eSIMs. Telstra has offered them since 2018, and on its eSIM page notes they are a "digital SIM technology available on compatible devices", where the electronic SIM is built onto the motherboard of the phone or tablet, and can be activated without needing to put a physical SIM in the device.
Telstra says that you "simply download your eSIM profile using a QR code" provided by Telstra, and it will connect you to the Telstra mobile network."
Given that many phones now have an eSIM and a physical SIM slot, you can use both - say, one for work and one for a home number, or you can have your personal SIM activated as an eSIM, and then when you travel overseas (whenever we can do that again), you can put in a local SIM and enjoy the benefits of inexpensive mobile roaming while having a local number and local wherever you travel.
Alternatively you can have a second physical SIM with someone like felix mobile on the Vodafone network, which for $35 per 30 days gives you unlimited calls and texts in Australia, with unlimited 4G capped at 20Mbps speeds, or you can have two different networks on the same phone, so if one provider has an outage, like all telcos occasionally do, you still have access to calling and data from one of the two providers.
The cheapest Optus MVNO is Catch Connect, which has unlimited calls and text with 4GB of data per 30 days for just $9, so there's plenty of inexpensive choice when it comes to choosing a second SIM, or you can put in a Boost SIM on the Telstra network for awesome coverage if you’re with a different provider and you activate the eSIM on that network.
In any case, Telstra points to analysts predicting that "90% of devices will be eSIM enabled by 2025," meaning there is a huge opportunity.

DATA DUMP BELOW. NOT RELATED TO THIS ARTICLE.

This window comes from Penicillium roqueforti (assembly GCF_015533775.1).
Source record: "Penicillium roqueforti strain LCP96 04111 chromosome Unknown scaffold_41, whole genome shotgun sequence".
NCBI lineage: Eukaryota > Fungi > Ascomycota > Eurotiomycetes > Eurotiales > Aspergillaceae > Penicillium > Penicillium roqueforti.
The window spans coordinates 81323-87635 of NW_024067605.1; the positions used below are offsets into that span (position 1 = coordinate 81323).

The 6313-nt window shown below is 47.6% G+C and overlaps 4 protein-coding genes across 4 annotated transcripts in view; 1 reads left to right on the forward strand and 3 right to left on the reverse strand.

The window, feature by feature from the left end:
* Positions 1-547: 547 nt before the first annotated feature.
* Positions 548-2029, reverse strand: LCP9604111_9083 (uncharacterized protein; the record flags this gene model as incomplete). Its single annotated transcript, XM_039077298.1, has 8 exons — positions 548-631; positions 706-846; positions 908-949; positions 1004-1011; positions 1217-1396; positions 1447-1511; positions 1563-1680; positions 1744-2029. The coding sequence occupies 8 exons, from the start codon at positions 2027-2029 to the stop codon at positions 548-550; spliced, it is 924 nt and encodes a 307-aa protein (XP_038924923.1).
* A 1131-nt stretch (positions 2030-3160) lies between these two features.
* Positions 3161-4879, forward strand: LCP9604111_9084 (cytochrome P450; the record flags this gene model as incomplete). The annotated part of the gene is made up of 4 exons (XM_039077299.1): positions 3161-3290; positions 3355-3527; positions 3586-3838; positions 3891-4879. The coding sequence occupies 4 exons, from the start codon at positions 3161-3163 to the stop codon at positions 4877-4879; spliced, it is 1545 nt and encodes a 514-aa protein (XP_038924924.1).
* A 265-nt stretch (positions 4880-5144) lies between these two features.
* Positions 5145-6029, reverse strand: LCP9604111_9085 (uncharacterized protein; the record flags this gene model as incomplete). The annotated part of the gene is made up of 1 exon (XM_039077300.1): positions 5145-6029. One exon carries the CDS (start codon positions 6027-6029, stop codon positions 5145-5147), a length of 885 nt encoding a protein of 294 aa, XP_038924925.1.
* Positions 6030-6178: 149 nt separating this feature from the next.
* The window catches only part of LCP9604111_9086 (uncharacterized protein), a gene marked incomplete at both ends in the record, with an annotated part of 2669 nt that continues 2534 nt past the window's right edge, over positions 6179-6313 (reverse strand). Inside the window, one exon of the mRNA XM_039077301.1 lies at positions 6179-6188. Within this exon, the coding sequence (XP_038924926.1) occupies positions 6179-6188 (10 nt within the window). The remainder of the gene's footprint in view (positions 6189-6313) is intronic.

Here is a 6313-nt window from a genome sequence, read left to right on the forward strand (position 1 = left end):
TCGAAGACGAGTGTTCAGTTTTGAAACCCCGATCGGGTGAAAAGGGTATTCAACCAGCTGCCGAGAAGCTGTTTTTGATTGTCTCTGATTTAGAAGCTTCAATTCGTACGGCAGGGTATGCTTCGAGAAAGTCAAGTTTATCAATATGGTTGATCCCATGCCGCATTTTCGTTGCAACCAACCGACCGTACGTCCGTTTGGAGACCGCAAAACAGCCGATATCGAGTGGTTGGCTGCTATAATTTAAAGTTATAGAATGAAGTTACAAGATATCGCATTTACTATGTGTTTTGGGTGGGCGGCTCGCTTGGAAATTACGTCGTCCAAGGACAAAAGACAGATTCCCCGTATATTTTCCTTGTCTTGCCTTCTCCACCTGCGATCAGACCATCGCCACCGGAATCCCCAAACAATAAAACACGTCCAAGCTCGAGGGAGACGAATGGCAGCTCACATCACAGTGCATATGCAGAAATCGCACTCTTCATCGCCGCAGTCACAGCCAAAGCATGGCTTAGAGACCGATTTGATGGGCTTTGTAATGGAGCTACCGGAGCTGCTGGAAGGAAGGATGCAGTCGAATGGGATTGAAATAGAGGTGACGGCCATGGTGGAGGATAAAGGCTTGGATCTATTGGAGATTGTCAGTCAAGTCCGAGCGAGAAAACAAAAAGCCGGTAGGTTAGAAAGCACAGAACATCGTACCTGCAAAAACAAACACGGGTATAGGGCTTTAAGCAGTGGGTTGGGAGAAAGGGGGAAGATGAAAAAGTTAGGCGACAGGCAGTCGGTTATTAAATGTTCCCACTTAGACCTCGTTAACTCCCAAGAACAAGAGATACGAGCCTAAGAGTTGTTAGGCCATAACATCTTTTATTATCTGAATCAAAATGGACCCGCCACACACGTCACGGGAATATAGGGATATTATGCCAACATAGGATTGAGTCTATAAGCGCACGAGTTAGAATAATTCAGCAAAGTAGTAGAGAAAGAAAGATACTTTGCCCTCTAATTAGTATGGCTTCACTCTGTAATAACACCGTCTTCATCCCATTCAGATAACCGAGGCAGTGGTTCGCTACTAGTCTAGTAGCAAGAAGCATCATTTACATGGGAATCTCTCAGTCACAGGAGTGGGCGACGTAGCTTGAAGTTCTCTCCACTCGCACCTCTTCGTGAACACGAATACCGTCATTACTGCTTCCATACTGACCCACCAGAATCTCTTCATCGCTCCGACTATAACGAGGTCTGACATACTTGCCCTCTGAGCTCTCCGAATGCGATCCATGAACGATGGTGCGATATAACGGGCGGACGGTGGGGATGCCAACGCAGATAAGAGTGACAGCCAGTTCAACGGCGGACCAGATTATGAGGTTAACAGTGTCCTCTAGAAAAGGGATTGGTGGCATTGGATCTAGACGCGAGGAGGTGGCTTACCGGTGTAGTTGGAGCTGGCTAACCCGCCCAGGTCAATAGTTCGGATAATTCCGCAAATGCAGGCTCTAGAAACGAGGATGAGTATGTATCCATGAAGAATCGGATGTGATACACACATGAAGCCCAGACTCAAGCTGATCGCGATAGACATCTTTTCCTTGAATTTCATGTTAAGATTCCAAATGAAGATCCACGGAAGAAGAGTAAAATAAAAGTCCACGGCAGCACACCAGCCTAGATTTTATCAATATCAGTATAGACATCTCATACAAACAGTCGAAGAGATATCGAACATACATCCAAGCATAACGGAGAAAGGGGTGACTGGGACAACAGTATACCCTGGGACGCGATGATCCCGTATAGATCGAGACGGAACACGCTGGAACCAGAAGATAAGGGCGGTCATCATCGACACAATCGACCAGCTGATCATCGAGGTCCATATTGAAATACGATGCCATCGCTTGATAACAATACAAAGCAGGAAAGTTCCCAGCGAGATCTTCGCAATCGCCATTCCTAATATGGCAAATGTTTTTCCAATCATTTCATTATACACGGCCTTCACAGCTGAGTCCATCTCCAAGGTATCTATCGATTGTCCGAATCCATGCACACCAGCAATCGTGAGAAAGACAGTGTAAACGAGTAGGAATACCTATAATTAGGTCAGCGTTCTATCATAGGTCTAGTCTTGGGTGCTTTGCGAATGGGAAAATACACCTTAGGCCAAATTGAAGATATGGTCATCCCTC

So, what are the details of Telstra's MVNO partners being able to enable their customers to use and activate the eSIM in their devices?
Again, Telstra reminds us that this is an "Australian first," and that "Telstra Wholesale announced it has enabled eSIM activation for its Mobile Virtual Network Operator (MVNO) customers who wish to take advantage of the technology to create simple, digital-first activation experiences for their customers using the latest eSIM enabled handsets."
In parallel to eSIMs being available in ever more phones, Telstra says "it is expected that eSIM will be adopted for other ‘internet of things’ devices which benefit from a mobile connection. Already in this category are several wrist watches that support mobile calling and data connectivity using eSIM."
Of course, anyone with a cellular-enabled Apple Watch has been using eSIMs for years, with the ability to have that watch and your iPhone sharing the same physical number, which for me at least, is a wonderful thing.
Glenn Osborne, a Telstra Wholesale Segment and Sales Executive said: "Telstra Wholesale is thrilled to offer this Australian first product for its customers. This eSIM activation capability for mobile handsets is a first for Wholesale mobile virtual network operators and will help to improve customer experience and facilitate an easier choice of providers in the Australian market.”
“eSIM can make activation of a mobile service very simple and much more immediate. Using a QR code to start the activation process, means that process can literally start wherever you can place a 2D image and a connection to the internet. It could be on a bus, while reading a magazine, or wherever is most convenient for the customer.
"This means, by creating and being able to more specifically promote offers, Telstra Wholesale MVNOs can attract new customers more effectively in their target segments,” Osborne concluded
Presumably, this will make Telstra's partner Boost, and Boost's CEO Peter Adderton, very happy, as he called for carriers to allow MVNOs to access eSIMs way back in 2018, as iTWire wrote about at the time, so we'll definitely be watching this area with great interest and hope eSIMs come to all Australian MVNOs from all carriers sooner rather than later.